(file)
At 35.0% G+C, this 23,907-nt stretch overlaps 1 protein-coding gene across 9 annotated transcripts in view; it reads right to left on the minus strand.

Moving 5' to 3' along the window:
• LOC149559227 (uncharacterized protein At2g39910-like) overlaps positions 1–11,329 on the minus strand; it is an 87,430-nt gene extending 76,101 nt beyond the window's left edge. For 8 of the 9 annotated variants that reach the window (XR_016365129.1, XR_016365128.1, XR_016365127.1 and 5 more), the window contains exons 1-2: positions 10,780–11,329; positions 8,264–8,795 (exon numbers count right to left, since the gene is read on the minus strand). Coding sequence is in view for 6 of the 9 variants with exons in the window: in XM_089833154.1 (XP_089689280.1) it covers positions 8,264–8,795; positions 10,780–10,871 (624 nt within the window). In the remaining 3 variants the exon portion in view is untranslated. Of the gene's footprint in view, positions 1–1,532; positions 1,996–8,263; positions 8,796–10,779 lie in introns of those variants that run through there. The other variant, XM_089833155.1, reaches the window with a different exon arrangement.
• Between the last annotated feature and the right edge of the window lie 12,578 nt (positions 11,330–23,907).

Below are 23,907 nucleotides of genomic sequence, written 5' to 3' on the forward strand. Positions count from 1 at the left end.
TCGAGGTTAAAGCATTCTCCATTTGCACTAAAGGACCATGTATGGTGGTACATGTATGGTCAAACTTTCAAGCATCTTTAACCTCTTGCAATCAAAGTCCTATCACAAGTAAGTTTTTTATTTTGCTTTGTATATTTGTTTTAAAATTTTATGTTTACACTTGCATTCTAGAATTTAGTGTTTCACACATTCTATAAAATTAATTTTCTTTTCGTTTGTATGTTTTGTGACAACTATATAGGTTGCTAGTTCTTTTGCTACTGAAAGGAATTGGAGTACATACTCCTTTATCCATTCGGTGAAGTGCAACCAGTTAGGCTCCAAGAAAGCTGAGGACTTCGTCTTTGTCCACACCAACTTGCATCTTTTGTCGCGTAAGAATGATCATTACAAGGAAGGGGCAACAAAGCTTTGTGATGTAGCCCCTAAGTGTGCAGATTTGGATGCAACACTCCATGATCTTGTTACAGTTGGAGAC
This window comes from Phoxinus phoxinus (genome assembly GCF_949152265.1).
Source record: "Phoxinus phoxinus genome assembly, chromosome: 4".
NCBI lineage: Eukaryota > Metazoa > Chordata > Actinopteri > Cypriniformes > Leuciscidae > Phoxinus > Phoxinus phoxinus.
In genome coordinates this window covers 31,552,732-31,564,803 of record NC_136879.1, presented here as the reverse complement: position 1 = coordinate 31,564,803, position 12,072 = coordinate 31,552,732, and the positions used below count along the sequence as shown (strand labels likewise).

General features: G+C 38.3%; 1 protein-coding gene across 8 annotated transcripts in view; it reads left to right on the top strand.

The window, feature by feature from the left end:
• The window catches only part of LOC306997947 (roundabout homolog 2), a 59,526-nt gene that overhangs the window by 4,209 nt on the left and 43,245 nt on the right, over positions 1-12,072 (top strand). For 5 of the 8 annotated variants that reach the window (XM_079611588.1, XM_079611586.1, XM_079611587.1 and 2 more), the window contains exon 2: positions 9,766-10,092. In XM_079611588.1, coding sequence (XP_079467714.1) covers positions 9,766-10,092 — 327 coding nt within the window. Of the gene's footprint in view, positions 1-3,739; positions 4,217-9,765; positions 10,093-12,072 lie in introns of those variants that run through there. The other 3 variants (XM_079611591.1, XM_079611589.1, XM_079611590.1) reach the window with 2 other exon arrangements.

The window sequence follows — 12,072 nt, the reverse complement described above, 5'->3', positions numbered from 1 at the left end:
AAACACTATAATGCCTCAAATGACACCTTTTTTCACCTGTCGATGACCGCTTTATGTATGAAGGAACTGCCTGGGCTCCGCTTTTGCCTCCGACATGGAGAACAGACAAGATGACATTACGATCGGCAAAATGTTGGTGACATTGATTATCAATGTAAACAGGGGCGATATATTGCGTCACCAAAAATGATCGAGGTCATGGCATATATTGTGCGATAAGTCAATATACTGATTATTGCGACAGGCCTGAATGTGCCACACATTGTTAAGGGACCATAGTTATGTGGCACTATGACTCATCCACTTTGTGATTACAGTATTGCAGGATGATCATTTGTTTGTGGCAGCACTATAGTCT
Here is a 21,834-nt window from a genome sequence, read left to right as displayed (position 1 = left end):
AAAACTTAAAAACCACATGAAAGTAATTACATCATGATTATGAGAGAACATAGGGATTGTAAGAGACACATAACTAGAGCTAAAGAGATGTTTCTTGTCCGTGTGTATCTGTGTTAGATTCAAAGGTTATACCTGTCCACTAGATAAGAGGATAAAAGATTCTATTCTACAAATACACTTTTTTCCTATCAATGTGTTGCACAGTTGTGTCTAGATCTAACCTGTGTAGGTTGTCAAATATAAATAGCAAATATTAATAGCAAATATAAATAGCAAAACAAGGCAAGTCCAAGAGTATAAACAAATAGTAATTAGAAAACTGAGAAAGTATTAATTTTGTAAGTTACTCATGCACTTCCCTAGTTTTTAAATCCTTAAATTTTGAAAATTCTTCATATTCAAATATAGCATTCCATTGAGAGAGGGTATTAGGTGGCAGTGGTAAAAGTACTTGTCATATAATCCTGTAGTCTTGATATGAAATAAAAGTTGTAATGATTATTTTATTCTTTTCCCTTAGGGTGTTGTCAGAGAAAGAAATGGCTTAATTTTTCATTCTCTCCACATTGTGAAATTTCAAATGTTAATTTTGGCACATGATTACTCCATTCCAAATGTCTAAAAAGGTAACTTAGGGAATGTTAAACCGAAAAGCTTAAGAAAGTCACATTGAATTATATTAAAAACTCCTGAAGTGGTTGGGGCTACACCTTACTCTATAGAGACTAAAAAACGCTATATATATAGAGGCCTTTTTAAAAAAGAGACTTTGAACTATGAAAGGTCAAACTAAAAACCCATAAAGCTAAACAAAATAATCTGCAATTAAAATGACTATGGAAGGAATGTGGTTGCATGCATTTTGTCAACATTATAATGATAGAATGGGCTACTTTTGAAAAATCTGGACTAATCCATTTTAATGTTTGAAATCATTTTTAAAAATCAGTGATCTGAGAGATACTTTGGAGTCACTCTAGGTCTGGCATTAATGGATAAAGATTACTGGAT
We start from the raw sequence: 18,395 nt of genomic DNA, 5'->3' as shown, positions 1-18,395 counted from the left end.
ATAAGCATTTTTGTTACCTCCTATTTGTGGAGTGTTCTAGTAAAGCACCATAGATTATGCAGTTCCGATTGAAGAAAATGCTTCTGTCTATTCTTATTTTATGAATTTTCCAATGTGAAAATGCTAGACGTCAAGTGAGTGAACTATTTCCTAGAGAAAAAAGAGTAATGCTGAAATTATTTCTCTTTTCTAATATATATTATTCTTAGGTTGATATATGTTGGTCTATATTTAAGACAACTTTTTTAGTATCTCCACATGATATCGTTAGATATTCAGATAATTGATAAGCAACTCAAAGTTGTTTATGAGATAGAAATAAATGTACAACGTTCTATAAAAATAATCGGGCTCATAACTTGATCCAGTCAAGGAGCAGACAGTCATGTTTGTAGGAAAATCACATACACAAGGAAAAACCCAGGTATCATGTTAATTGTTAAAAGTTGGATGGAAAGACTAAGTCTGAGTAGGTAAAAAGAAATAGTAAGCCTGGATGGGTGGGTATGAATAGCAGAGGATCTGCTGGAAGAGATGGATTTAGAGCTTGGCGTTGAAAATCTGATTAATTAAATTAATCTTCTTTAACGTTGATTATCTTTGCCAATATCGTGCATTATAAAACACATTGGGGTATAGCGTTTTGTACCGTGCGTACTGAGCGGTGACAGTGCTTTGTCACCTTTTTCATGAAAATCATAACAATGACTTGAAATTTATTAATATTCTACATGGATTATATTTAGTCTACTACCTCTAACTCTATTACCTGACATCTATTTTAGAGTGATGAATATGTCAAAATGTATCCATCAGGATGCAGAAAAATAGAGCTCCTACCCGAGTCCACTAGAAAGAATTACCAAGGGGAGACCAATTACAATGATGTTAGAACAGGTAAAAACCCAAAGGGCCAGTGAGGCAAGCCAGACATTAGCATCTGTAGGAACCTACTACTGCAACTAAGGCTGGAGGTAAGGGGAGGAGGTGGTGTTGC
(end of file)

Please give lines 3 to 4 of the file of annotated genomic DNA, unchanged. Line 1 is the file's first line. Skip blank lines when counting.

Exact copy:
• LOC149559227 (uncharacterized protein At2g39910-like) overlaps positions 1–11,329 on the minus strand; it is an 87,430-nt gene extending 76,101 nt beyond the window's left edge. For 8 of the 9 annotated variants that reach the window (XR_016365129.1, XR_016365128.1, XR_016365127.1 and 5 more), the window contains exons 1-2: positions 10,780–11,329; positions 8,264–8,795 (exon numbers count right to left, since the gene is read on the minus strand). Coding sequence is in view for 6 of the 9 variants with exons in the window: in XM_089833154.1 (XP_089689280.1) it covers positions 8,264–8,795; positions 10,780–10,871 (624 nt within the window). In the remaining 3 variants the exon portion in view is untranslated. Of the gene's footprint in view, positions 1–1,532; positions 1,996–8,263; positions 8,796–10,779 lie in introns of those variants that run through there. The other variant, XM_089833155.1, reaches the window with a different exon arrangement.
• Between the last annotated feature and the right edge of the window lie 12,578 nt (positions 11,330–23,907).